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FDA Issues Safety Communication on Defibrillators

Certain automated external devices don’t deliver needed shock (December 3)

Certain HeartStart automated external defibrillator (AED) devices made by Philips Medical Systems, a division of Philips Healthcare, may be unable to deliver needed defibrillator shock in a cardiac emergency situation, the FDA said in a new safety communication for users of these previously recalled devices.

The safety communication includes recommendations to better inspect and monitor the readiness of these devices, as well as steps to follow if someone must use a recalled device in an emergency situation.

“The FDA advises keeping all recalled HeartStart AEDs in service until you obtain a replacement from Philips Healthcare or another AED manufacturer, even if the device indicates it has detected an error during a self-test,” said Steve Silverman, director of the Office of Compliance in the FDA’s Center for Devices and Radiological Health. “Despite current manufacturing and performance problems, the FDA considers the benefits of attempting to use an AED in a cardiac arrest emergency greater than the risk of not attempting to use the defibrillator.”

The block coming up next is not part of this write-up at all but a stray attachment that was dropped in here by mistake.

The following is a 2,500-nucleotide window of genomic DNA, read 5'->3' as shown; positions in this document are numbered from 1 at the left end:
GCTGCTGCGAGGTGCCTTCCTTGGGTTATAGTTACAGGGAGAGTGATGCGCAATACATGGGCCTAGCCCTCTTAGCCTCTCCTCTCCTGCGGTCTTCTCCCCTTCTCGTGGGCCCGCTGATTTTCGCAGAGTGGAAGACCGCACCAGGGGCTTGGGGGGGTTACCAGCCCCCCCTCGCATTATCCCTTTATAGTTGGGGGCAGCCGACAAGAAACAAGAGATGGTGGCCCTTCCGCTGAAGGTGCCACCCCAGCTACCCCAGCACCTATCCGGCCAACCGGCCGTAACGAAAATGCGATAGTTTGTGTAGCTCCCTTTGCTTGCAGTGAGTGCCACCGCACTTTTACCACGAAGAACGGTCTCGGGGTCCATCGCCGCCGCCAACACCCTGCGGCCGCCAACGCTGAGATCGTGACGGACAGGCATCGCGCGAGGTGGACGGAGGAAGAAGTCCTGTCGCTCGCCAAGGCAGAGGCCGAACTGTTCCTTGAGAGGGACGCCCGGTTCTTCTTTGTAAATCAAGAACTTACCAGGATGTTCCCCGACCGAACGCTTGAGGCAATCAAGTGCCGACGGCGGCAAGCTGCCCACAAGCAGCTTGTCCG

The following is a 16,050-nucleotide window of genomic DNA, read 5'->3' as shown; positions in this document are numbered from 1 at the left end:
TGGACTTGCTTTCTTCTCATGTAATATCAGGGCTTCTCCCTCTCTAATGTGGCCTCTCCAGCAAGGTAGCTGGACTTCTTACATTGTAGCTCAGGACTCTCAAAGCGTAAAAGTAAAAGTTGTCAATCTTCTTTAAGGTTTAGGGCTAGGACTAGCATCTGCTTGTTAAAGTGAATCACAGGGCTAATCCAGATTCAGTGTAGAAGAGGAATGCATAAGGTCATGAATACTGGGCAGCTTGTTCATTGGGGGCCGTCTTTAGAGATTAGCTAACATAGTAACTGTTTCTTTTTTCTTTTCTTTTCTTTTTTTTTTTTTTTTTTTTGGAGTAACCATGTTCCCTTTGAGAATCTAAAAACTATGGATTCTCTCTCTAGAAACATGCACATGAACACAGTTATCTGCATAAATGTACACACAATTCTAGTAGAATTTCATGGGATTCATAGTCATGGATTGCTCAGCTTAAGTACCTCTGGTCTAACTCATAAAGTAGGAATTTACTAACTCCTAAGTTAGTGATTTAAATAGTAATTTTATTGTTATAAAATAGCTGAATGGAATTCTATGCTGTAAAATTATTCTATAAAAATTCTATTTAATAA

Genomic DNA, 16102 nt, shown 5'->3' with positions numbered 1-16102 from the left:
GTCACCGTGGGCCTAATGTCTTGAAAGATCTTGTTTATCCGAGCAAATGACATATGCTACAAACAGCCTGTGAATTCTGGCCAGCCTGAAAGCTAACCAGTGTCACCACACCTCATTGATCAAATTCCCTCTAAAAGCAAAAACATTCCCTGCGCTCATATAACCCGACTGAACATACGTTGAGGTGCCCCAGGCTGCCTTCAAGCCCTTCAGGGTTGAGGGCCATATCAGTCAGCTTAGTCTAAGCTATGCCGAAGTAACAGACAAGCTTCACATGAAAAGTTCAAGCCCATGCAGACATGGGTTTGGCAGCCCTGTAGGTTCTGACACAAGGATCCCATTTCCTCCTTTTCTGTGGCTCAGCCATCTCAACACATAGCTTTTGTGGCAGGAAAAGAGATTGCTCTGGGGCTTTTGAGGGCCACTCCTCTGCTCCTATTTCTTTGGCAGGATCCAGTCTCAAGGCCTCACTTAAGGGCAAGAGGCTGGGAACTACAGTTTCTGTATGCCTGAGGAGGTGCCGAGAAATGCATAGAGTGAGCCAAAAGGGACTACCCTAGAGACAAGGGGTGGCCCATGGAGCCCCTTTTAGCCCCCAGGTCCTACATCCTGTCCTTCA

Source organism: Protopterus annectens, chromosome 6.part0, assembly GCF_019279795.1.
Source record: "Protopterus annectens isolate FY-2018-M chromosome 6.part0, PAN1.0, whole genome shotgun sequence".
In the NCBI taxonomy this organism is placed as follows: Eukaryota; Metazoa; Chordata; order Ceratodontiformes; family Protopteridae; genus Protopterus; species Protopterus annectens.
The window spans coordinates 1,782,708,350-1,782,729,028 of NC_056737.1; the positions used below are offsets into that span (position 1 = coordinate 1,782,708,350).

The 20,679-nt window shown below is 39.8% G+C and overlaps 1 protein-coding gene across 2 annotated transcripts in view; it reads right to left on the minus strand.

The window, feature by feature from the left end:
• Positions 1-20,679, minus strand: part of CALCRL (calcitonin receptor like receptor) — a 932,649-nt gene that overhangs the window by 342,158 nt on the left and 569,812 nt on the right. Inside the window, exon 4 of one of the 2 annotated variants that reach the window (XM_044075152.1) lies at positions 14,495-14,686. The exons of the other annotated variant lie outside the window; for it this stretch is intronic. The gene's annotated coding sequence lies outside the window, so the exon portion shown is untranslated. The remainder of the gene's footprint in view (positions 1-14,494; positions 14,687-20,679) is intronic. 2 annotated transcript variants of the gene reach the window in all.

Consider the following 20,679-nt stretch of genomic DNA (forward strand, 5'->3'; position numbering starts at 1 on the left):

In September 2012, Philips Healthcare initiated a recall of HeartStart FRx, HeartStart HS1 Home, and HeartStart HS1 OnSite AEDs because of the failure of an internal electrical component. The recall affected approximately 700,000 devices.

Source: FDA; December 3, 2013.

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